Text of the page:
Purists might believe that gardens are for plants, pots of plants, and seats.  Perhaps grand gardens can have a statue or three, but small gardens, decorated with artworks or craftworks, look either pretentious, naff, or both.  That purism itself can be pretentious is shown by an exhibition currently running in Pam Tatam’s excellent garden at Hall Farm, Harpswell, Lincolnshire.

Pam and husband Mark have been holding this event for eleven years now, this year’s being held in association with the Ropewalk gallery, Barton upon Humber.  The combination has come up with a wide range of ceramicists, photographers, metal workers, glass workers, fountaineers, and more.  Though there are tents displaying less weatherproof work, it is the garden that really shows off how much fun, elegance, and real augmentation of a garden’s delights, can be had without spending immodest sums of money.

Curiously, some of the most effective work is the most abstract, and furthest removed from plant forms: plants so easily upstage anything anything that attempts to imitate them.

Animals are good; I loved Gill Hobson’s shoal of glass fish glinting from the shadowy branches of an apple tree,  though more terrestrial were pigs in wire netting, lots of ceramic or wood and iron chickens, rather a number of Julia Hulme’s enchanting hares in iron glazed ceramic.  Gardeners with a taste for danger, could have a handsome tiger in painted aluminium by Carlos Dare, though his sleek cheetah would be fun amongst asters and late summer grasses.  His almost life-sized silver horse would need some fairly hefty thought. Much easier to use, and great fun, were the numbers of roosting bats hanging from gates or branches, and in painted recycled copper by Michael Kusz.  The tangle of octopus tentacles surrounding a few water jets in the pond I found funny but probably a joke that would soon become deeply resistable.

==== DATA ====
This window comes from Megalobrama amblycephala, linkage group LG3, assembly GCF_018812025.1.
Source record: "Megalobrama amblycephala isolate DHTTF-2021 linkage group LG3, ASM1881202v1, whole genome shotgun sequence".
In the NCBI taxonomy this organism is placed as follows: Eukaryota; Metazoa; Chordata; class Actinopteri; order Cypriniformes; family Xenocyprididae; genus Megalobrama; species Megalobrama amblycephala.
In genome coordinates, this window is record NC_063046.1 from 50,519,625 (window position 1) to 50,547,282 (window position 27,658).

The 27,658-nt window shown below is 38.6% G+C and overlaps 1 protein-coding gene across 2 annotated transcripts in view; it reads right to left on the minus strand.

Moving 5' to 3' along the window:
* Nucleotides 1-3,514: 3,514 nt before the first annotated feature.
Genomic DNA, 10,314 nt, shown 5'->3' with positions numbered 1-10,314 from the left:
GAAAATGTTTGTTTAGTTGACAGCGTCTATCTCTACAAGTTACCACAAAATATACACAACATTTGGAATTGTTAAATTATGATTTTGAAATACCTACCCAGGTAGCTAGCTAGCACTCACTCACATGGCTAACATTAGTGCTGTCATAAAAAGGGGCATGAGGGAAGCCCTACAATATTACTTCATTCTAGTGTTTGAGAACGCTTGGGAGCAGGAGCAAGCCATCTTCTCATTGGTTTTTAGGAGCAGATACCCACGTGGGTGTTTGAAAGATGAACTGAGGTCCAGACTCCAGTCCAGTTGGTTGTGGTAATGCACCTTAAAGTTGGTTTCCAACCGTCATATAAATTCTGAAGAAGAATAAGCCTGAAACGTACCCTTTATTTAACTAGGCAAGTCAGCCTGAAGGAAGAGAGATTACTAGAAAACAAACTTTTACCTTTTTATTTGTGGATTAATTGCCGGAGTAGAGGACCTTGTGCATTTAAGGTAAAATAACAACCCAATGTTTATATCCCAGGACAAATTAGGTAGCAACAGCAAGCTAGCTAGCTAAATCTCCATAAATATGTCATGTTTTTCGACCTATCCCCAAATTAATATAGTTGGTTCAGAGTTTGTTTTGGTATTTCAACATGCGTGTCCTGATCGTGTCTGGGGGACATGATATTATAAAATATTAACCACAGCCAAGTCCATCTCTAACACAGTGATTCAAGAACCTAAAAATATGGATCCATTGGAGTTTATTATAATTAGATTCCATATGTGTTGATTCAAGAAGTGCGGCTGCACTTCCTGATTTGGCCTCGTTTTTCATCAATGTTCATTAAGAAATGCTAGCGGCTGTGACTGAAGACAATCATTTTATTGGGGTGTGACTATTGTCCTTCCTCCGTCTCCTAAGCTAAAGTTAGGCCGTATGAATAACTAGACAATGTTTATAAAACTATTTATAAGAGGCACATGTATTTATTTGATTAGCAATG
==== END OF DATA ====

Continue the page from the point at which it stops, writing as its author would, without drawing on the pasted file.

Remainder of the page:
Naturally, the human form was much in evidence, from faeries for whimsical gardeners to very Arthurian planters for gardeners into that particular fantasy.  None, to my mind, especially convincing.

However, amongst abstract works, there were some very fine things indeed.  Most enjoyable of all were the various mobiles, whether bars of colour slowly making new arrangements of themselves in the breeze, or sparkling globes of transparent plastic swirling busily on stainless steel stakes.

Static were some gorgeous garden ‘jewels’, some just bars of fused glass, others (Gill Hobson again), great circles or scrolls of stainless steel, wire, and multicoloured glass discs.  The simple bars looked wonderful amongst flowers with similar colouring.  The ‘jewels’ just worked, a garden making a far more interesting setting for them than either house or gallery.

The exhibition runs until 19th June, and all items are for sale.

Hall Farm, apart from the handsome gardens, also has an plant nursery filled with rather too many desirable plants.  All information at

The Ropewalk info. is at


About david stuart

garden writer and journalist, and occasionally a designer, with a garden in the Scottish borders, and his pal's gardens in Edinburgh, London, and Lincolnshire. They keep both of us very, very busy. Books I've written listed on my website, and dozens of articles and garden and plant pictures. Currently working on several new projects. One of these was to return to painting - see the blog - and which is proving exciting! or, more fun, have a look at
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One Response to ART and CRAFT in the GARDEN

  1. patientgardener says:

    I do find these sculpture displays in garden fascinating. You get such a different view of the piece to seeing it in an art gallery

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